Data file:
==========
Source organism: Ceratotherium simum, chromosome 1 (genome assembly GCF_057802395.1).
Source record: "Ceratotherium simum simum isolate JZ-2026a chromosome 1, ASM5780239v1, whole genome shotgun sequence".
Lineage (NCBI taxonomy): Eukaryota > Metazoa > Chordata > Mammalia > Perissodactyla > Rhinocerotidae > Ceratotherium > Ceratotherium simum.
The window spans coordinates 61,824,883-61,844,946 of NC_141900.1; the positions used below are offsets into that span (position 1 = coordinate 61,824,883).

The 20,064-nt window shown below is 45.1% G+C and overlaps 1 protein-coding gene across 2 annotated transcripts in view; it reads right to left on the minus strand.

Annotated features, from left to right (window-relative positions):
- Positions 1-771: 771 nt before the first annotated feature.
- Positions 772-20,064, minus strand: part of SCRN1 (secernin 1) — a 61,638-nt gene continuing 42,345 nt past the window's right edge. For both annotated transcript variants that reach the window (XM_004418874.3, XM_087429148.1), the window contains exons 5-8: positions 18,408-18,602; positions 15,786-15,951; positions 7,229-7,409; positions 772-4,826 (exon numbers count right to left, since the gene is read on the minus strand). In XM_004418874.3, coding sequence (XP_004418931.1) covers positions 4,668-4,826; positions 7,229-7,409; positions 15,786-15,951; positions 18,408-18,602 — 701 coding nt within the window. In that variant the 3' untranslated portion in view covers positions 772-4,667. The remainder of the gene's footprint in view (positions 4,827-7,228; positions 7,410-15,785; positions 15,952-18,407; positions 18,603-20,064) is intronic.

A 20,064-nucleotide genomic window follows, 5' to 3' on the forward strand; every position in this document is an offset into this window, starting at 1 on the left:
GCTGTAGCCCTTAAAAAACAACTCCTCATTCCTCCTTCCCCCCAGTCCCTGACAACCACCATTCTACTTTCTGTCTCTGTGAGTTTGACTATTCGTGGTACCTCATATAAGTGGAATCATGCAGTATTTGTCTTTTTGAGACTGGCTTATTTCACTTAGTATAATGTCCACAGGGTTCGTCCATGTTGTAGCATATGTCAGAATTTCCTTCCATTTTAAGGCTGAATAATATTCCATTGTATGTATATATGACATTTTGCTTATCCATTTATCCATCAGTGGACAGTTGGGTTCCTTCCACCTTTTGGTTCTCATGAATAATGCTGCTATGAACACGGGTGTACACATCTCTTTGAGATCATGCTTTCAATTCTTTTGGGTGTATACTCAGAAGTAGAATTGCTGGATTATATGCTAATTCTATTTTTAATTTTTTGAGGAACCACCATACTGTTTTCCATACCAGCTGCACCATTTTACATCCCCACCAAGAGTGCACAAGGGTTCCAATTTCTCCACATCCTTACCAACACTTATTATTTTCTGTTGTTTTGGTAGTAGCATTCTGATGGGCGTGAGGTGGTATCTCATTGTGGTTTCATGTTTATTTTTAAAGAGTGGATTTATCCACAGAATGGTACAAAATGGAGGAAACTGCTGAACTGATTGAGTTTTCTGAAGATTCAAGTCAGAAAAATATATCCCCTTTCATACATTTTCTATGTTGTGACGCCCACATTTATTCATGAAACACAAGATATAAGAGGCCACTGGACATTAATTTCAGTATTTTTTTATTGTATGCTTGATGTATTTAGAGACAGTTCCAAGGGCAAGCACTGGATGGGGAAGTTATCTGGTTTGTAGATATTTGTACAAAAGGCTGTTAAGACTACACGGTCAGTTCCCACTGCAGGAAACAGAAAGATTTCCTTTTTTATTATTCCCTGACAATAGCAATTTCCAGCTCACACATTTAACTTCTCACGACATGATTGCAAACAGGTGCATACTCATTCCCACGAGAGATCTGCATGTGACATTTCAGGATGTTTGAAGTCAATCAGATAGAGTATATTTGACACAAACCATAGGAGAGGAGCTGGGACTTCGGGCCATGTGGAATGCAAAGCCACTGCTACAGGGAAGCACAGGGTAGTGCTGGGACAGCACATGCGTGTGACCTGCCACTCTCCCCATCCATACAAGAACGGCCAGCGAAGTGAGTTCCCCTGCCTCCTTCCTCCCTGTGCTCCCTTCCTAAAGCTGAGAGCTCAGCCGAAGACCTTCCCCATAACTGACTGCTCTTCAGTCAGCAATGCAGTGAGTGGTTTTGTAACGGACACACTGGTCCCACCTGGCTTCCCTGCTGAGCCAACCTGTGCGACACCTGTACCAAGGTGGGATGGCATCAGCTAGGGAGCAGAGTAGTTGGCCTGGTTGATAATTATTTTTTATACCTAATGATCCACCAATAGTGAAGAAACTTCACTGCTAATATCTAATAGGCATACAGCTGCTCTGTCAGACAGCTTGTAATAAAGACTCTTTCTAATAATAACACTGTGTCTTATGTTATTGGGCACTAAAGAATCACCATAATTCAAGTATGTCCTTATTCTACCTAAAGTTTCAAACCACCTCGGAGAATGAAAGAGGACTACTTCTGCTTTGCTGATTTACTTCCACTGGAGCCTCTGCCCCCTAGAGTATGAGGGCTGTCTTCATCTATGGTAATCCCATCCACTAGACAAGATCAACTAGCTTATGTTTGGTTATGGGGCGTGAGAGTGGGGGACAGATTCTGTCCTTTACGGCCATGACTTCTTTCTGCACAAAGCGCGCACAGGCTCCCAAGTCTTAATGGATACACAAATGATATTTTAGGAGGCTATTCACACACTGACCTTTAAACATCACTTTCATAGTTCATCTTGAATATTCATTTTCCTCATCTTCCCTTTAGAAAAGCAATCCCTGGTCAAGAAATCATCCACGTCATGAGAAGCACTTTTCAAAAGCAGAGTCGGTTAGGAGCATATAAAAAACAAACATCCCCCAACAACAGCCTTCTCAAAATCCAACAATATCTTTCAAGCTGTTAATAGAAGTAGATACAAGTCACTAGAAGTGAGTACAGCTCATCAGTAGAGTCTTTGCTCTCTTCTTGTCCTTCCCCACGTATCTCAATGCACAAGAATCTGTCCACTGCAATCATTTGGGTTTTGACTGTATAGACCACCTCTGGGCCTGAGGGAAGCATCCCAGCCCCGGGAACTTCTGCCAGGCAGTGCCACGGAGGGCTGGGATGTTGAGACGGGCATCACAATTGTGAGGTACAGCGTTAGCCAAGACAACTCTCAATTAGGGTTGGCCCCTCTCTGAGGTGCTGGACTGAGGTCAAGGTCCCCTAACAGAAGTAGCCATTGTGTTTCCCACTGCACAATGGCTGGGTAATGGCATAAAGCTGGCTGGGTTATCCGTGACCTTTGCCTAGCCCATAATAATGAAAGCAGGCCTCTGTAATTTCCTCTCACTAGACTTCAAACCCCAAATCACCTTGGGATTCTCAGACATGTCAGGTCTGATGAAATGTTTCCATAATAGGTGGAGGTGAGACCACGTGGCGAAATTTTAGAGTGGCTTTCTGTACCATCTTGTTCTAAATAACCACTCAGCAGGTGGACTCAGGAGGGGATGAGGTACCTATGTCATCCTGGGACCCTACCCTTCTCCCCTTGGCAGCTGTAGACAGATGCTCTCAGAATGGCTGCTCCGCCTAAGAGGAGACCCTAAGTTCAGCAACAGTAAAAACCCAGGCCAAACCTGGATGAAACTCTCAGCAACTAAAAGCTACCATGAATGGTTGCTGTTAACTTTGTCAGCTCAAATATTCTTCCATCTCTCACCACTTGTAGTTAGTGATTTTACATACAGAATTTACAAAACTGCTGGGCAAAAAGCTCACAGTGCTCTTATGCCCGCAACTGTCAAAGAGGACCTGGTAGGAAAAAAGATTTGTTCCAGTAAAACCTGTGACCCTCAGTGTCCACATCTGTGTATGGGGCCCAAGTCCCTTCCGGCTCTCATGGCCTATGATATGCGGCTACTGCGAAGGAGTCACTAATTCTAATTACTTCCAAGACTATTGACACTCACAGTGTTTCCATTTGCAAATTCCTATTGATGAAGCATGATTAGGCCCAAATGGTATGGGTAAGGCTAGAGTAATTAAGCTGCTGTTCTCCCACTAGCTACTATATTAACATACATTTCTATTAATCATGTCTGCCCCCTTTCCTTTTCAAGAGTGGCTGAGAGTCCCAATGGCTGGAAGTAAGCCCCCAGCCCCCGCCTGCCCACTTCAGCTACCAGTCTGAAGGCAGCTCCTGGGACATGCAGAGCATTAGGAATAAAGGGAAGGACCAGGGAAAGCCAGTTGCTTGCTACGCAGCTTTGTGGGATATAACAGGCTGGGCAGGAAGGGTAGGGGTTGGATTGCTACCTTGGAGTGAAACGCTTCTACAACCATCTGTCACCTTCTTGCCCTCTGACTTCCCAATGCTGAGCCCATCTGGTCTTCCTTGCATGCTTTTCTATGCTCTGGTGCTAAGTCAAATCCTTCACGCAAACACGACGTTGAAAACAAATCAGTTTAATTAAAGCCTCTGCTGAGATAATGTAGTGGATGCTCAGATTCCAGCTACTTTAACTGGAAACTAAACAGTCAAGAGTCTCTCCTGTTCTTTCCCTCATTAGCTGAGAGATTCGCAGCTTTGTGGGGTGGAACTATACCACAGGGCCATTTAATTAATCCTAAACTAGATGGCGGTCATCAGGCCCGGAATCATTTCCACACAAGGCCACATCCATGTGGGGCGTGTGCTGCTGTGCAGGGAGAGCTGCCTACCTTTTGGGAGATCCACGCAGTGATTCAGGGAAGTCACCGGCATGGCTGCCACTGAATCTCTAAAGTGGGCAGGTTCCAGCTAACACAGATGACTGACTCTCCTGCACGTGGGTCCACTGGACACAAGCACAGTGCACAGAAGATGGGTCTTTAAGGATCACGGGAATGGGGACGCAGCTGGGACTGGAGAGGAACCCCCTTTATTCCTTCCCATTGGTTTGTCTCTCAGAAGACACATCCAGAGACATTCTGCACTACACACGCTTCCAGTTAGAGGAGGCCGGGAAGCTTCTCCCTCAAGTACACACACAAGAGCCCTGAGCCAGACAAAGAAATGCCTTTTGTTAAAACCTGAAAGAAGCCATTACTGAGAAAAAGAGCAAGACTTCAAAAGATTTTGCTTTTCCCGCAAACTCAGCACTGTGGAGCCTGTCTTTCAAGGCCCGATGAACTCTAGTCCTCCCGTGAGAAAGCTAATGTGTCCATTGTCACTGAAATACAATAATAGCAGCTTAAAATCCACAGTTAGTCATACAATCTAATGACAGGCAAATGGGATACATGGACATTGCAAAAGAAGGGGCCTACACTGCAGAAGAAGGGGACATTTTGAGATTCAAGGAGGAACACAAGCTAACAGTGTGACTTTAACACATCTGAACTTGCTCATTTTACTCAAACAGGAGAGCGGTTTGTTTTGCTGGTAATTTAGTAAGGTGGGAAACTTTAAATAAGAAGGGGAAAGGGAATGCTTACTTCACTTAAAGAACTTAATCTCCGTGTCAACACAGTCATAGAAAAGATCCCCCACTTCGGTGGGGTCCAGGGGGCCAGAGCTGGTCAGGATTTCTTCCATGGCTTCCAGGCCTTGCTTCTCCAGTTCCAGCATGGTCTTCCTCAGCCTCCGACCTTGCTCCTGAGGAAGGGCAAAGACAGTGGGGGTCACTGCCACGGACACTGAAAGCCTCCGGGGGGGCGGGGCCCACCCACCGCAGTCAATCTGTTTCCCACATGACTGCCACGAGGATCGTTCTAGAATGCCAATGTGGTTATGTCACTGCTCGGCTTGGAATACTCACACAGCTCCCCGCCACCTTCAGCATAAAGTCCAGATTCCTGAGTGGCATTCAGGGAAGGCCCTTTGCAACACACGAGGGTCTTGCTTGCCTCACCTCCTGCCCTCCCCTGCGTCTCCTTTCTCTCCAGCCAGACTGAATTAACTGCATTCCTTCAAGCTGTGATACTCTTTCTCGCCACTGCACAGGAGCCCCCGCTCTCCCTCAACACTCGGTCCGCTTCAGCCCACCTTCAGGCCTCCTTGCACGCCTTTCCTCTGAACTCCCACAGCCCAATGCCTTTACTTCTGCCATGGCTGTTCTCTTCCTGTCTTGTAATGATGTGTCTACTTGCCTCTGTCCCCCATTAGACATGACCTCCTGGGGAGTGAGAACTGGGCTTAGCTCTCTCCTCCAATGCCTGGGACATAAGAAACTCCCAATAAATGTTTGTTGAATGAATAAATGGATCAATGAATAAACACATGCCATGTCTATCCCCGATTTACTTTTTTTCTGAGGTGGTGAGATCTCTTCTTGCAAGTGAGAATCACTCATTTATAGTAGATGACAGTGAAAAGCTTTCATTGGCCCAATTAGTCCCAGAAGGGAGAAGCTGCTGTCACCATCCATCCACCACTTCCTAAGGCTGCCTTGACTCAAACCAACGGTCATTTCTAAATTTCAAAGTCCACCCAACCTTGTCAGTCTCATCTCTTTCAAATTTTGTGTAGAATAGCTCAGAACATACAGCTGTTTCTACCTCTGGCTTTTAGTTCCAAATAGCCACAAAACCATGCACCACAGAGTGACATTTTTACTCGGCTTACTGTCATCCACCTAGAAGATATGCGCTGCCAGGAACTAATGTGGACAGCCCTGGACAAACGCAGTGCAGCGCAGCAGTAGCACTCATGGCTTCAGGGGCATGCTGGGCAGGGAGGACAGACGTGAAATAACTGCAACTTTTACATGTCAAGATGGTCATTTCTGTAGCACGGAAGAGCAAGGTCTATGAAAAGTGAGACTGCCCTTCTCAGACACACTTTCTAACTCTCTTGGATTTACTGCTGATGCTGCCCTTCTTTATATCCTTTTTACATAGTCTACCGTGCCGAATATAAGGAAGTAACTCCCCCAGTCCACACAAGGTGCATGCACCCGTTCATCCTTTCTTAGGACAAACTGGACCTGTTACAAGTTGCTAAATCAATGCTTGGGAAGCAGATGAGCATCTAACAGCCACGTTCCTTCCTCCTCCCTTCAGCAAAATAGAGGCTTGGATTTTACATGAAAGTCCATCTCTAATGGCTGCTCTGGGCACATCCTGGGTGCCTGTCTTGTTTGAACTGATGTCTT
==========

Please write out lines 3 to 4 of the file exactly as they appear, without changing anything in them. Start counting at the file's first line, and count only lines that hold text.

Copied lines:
Lineage (NCBI taxonomy): Eukaryota > Metazoa > Chordata > Mammalia > Perissodactyla > Rhinocerotidae > Ceratotherium > Ceratotherium simum.
The window spans coordinates 61,824,883-61,844,946 of NC_141900.1; the positions used below are offsets into that span (position 1 = coordinate 61,824,883).